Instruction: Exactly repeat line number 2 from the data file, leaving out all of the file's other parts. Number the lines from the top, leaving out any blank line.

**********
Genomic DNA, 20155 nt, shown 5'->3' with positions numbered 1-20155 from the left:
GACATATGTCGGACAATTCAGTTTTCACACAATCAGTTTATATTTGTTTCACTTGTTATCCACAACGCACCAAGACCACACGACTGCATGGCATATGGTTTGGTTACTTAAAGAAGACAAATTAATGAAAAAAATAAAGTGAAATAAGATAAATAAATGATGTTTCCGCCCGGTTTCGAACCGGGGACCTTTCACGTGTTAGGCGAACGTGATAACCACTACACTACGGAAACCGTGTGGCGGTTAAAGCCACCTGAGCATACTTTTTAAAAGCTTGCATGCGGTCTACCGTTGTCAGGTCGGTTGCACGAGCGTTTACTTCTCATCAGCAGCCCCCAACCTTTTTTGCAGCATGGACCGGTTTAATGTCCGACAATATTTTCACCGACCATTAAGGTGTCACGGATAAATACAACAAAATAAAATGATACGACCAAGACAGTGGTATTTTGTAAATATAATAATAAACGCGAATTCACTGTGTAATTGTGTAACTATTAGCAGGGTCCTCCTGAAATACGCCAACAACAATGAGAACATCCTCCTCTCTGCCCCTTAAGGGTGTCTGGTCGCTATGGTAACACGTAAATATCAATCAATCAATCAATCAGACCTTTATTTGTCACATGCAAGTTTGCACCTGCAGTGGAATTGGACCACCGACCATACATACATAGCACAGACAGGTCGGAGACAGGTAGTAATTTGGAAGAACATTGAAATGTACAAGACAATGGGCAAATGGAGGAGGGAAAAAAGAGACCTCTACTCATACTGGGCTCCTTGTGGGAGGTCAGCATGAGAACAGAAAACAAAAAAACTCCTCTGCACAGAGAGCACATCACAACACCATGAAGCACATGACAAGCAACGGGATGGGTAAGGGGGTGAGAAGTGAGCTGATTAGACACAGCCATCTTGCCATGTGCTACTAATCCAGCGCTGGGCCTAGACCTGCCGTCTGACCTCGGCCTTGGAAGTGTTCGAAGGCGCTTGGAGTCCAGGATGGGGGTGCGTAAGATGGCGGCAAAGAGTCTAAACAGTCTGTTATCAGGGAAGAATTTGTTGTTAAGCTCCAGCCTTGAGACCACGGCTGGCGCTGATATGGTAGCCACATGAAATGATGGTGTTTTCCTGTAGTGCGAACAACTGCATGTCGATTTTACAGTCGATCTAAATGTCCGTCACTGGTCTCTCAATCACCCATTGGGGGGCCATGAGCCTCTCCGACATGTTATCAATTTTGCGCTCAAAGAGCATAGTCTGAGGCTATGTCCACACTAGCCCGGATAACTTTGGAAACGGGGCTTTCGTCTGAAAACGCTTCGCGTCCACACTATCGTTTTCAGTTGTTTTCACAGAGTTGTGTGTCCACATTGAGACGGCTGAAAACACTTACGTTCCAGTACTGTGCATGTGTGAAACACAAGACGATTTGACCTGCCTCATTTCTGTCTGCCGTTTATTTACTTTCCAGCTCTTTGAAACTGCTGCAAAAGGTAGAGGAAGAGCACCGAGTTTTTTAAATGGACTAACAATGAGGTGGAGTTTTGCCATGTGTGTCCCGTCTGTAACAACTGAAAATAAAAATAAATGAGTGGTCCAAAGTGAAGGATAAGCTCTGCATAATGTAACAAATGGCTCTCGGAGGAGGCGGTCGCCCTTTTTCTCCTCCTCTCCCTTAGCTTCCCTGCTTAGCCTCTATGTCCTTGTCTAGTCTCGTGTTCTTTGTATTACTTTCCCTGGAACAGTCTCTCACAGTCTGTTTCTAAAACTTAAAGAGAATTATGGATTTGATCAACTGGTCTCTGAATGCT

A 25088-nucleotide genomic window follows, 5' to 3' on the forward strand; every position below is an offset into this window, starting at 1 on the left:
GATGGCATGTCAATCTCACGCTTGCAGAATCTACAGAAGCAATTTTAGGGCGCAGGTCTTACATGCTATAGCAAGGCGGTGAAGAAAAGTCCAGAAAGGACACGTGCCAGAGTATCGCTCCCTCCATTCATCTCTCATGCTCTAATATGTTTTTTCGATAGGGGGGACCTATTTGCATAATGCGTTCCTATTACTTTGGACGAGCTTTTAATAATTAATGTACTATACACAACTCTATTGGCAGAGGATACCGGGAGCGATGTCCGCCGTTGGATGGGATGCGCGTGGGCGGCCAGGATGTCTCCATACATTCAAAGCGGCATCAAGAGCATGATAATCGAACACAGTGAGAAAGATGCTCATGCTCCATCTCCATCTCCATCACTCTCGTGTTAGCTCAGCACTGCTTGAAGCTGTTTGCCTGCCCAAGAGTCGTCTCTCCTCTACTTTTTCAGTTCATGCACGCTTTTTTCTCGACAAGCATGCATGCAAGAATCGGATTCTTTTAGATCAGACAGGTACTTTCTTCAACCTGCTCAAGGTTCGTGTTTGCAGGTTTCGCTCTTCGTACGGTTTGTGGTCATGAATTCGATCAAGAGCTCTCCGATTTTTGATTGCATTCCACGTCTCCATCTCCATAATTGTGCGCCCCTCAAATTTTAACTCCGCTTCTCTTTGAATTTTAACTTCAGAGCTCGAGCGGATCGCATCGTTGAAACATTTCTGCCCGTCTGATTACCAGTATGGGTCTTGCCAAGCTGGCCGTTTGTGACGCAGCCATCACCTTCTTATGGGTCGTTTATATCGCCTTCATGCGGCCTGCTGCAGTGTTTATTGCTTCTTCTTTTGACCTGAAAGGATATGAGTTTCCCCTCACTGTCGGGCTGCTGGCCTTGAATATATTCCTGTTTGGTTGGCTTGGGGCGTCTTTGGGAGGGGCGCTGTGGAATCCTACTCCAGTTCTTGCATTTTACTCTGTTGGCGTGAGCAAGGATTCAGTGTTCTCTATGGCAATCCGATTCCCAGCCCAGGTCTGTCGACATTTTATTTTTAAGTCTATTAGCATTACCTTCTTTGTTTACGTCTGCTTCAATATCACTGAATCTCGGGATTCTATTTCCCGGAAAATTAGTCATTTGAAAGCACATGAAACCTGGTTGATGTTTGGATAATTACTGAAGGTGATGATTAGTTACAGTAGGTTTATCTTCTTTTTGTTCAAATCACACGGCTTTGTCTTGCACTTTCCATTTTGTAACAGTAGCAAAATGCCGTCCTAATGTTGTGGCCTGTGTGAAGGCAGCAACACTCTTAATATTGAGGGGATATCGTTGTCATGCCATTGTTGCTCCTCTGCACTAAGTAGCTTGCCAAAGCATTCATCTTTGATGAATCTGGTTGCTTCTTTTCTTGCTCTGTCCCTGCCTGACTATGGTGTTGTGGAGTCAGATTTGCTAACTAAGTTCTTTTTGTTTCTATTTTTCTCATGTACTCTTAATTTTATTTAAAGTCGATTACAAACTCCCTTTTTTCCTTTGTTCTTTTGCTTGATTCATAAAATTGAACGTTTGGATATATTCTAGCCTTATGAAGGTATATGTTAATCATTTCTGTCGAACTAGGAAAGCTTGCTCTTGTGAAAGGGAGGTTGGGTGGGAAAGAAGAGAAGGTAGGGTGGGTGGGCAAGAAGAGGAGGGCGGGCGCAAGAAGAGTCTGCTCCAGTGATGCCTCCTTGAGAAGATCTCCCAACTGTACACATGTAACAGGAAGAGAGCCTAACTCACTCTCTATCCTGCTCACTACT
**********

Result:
GACATATGTCGGACAATTCAGTTTTCACACAATCAGTTTATATTTGTTTCACTTGTTATCCACAACGCACCAAGACCACACGACTGCATGGCATATGGTTTGGTTACTTAAAGAAGACAAATTAATGAAAAAAATAAAGTGAAATAAGATAAATAAATGATGTTTCCGCCCGGTTTCGAACCGGGGACCTTTCACGTGTTAGGCGAACGTGATAACCACTACACTACGGAAACCGTGTGGCGGTTAAAGCCACCTGAGCATACTTTTTAAAAGCTTGCATGCGGTCTACCGTTGTCAGGTCGGTTGCACGAGCGTTTACTTCTCATCAGCAGCCCCCAACCTTTTTTGCAGCATGGACCGGTTTAATGTCCGACAATATTTTCACCGACCATTAAGGTGTCACGGATAAATACAACAAAATAAAATGATACGACCAAGACAGTGGTATTTTGTAAATATAATAATAAACGCGAATTCACTGTGTAATTGTGTAACTATTAGCAGGGTCCTCCTGAAATACGCCAACAACAATGAGAACATCCTCCTCTCTGCCCCTTAAGGGTGTCTGGTCGCTATGGTAACACGTAAATATCAATCAATCAATCAATCAGACCTTTATTTGTCACATGCAAGTTTGCACCTGCAGTGGAATTGGACCACCGACCATACATACATAGCACAGACAGGTCGGAGACAGGTAGTAATTTGGAAGAACATTGAAATGTACAAGACAATGGGCAAATGGAGGAGGGAAAAAAGAGACCTCTACTCATACTGGGCTCCTTGTGGGAGGTCAGCATGAGAACAGAAAACAAAAAAACTCCTCTGCACAGAGAGCACATCACAACACCATGAAGCACATGACAAGCAACGGGATGGGTAAGGGGGTGAGAAGTGAGCTGATTAGACACAGCCATCTTGCCATGTGCTACTAATCCAGCGCTGGGCCTAGACCTGCCGTCTGACCTCGGCCTTGGAAGTGTTCGAAGGCGCTTGGAGTCCAGGATGGGGGTGCGTAAGATGGCGGCAAAGAGTCTAAACAGTCTGTTATCAGGGAAGAATTTGTTGTTAAGCTCCAGCCTTGAGACCACGGCTGGCGCTGATATGGTAGCCACATGAAATGATGGTGTTTTCCTGTAGTGCGAACAACTGCATGTCGATTTTACAGTCGATCTAAATGTCCGTCACTGGTCTCTCAATCACCCATTGGGGGGCCATGAGCCTCTCCGACATGTTATCAATTTTGCGCTCAAAGAGCATAGTCTGAGGCTATGTCCACACTAGCCCGGATAACTTTGGAAACGGGGCTTTCGTCTGAAAACGCTTCGCGTCCACACTATCGTTTTCAGTTGTTTTCACAGAGTTGTGTGTCCACATTGAGACGGCTGAAAACACTTACGTTCCAGTACTGTGCATGTGTGAAACACAAGACGATTTGACCTGCCTCATTTCTGTCTGCCGTTTATTTACTTTCCAGCTCTTTGAAACTGCTGCAAAAGGTAGAGGAAGAGCACCGAGTTTTTTAAATGGACTAACAATGAGGTGGAGTTTTGCCATGTGTGTCCCGTCTGTAACAACTGAAAATAAAAATAAATGAGTGGTCCAAAGTGAAGGATAAGCTCTGCATAATGTAACAAATGGCTCTCGGAGGAGGCGGTCGCCCTTTTTCTCCTCCTCTCCCTTAGCTTCCCTGCTTAGCCTCTATGTCCTTGTCTAGTCTCGTGTTCTTTGTATTACTTTCCCTGGAACAGTCTCTCACAGTCTGTTTCTAAAACTTAAAGAGAATTATGGATTTGATCAACTGGTCTCTGAATGCT